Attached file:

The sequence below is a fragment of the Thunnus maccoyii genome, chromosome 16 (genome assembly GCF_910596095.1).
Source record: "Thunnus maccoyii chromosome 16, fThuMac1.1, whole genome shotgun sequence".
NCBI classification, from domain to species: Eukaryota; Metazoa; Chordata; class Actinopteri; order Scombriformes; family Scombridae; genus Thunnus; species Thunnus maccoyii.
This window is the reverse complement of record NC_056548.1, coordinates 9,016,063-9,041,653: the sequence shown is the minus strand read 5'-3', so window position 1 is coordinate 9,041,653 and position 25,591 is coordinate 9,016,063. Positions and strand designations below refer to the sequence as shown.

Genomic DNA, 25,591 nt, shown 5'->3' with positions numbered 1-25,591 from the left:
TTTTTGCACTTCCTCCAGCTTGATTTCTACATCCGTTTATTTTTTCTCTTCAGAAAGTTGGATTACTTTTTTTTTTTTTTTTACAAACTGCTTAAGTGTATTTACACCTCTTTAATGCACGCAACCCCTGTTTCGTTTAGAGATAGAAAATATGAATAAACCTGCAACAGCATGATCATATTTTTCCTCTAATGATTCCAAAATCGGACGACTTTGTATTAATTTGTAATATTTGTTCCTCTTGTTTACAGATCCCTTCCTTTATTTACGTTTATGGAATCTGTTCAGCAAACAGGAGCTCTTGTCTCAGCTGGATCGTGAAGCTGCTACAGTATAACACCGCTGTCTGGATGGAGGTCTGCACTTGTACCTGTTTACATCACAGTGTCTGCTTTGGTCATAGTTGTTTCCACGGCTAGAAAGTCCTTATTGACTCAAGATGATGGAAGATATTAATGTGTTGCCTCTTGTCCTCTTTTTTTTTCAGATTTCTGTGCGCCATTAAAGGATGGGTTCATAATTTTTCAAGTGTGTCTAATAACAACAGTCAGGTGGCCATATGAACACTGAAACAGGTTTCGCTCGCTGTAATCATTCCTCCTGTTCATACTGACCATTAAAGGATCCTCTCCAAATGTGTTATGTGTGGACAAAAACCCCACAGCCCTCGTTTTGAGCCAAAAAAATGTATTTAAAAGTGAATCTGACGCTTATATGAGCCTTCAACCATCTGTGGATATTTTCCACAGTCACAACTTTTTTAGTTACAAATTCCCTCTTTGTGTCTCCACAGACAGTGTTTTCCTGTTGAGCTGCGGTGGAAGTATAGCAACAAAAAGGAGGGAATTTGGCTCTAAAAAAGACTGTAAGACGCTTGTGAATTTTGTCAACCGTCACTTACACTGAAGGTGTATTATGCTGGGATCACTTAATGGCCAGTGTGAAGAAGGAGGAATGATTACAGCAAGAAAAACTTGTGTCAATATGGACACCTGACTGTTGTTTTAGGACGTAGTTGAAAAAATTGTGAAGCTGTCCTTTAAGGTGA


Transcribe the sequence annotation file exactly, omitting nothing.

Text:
The sequence below is a fragment of the Thunnus maccoyii genome, chromosome 16 (genome assembly GCF_910596095.1).
Source record: "Thunnus maccoyii chromosome 16, fThuMac1.1, whole genome shotgun sequence".
NCBI classification, from domain to species: Eukaryota; Metazoa; Chordata; class Actinopteri; order Scombriformes; family Scombridae; genus Thunnus; species Thunnus maccoyii.
This window is the reverse complement of record NC_056548.1, coordinates 9,016,063-9,041,653: the sequence shown is the minus strand read 5'-3', so window position 1 is coordinate 9,041,653 and position 25,591 is coordinate 9,016,063. Positions and strand designations below refer to the sequence as shown.

Genomic DNA, 25,591 nt, shown 5'->3' with positions numbered 1-25,591 from the left:
TTTTTGCACTTCCTCCAGCTTGATTTCTACATCCGTTTATTTTTTCTCTTCAGAAAGTTGGATTACTTTTTTTTTTTTTTTTACAAACTGCTTAAGTGTATTTACACCTCTTTAATGCACGCAACCCCTGTTTCGTTTAGAGATAGAAAATATGAATAAACCTGCAACAGCATGATCATATTTTTCCTCTAATGATTCCAAAATCGGACGACTTTGTATTAATTTGTAATATTTGTTCCTCTTGTTTACAGATCCCTTCCTTTATTTACGTTTATGGAATCTGTTCAGCAAACAGGAGCTCTTGTCTCAGCTGGATCGTGAAGCTGCTACAGTATAACACCGCTGTCTGGATGGAGGTCTGCACTTGTACCTGTTTACATCACAGTGTCTGCTTTGGTCATAGTTGTTTCCACGGCTAGAAAGTCCTTATTGACTCAAGATGATGGAAGATATTAATGTGTTGCCTCTTGTCCTCTTTTTTTTTCAGATTTCTGTGCGCCATTAAAGGATGGGTTCATAATTTTTCAAGTGTGTCTAATAACAACAGTCAGGTGGCCATATGAACACTGAAACAGGTTTCGCTCGCTGTAATCATTCCTCCTGTTCATACTGACCATTAAAGGATCCTCTCCAAATGTGTTATGTGTGGACAAAAACCCCACAGCCCTCGTTTTGAGCCAAAAAAATGTATTTAAAAGTGAATCTGACGCTTATATGAGCCTTCAACCATCTGTGGATATTTTCCACAGTCACAACTTTTTTAGTTACAAATTCCCTCTTTGTGTCTCCACAGACAGTGTTTTCCTGTTGAGCTGCGGTGGAAGTATAGCAACAAAAAGGAGGGAATTTGGCTCTAAAAAAGACTGTAAGACGCTTGTGAATTTTGTCAACCGTCACTTACACTGAAGGTGTATTATGCTGGGATCACTTAATGGCCAGTGTGAAGAAGGAGGAATGATTACAGCAAGAAAAACTTGTGTCAATATGGACACCTGACTGTTGTTTTAGGACGTAGTTGAAAAAATTGTGAAGCTGTCCTTTAAGGTGA